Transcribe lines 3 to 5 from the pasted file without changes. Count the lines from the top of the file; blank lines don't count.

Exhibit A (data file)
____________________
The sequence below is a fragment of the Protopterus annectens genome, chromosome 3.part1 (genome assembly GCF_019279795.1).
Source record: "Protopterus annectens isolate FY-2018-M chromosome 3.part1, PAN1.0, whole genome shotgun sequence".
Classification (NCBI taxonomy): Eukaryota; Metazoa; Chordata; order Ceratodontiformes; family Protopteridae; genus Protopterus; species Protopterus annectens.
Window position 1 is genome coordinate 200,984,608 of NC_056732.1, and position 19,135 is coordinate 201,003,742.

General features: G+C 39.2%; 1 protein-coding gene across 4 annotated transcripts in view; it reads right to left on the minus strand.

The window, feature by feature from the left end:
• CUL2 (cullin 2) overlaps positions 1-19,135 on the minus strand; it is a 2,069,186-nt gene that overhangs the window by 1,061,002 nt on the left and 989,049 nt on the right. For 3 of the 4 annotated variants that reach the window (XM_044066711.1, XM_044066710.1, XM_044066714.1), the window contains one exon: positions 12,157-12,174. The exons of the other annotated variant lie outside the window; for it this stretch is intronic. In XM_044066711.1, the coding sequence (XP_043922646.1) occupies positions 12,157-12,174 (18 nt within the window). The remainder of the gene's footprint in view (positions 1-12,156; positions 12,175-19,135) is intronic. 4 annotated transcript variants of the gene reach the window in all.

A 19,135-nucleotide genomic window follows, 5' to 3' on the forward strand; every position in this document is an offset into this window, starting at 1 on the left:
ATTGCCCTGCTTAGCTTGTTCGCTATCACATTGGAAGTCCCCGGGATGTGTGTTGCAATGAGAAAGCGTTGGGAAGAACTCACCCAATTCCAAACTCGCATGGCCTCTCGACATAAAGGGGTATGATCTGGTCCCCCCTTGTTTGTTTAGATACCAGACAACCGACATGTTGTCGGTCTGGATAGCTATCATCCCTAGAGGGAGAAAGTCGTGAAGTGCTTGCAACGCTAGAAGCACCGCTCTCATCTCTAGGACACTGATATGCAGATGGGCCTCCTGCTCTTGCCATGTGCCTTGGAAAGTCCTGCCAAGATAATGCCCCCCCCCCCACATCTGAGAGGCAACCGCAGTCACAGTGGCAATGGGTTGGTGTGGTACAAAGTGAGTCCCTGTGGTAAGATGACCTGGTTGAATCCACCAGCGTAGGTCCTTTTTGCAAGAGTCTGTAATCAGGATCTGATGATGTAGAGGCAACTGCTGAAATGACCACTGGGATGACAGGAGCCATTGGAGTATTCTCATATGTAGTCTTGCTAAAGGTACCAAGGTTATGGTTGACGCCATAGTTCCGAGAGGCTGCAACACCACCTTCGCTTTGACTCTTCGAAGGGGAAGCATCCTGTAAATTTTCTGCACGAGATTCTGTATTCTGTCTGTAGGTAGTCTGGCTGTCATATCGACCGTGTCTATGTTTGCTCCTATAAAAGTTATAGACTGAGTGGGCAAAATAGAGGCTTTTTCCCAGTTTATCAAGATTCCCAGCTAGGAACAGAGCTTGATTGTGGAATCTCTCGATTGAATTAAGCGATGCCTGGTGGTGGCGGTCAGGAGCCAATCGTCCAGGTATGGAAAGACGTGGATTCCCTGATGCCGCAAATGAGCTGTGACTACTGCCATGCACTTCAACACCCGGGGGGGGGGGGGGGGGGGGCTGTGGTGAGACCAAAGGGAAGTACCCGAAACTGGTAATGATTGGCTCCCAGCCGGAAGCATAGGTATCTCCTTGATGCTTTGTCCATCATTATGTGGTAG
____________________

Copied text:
Classification (NCBI taxonomy): Eukaryota; Metazoa; Chordata; order Ceratodontiformes; family Protopteridae; genus Protopterus; species Protopterus annectens.
Window position 1 is genome coordinate 200,984,608 of NC_056732.1, and position 19,135 is coordinate 201,003,742.

General features: G+C 39.2%; 1 protein-coding gene across 4 annotated transcripts in view; it reads right to left on the minus strand.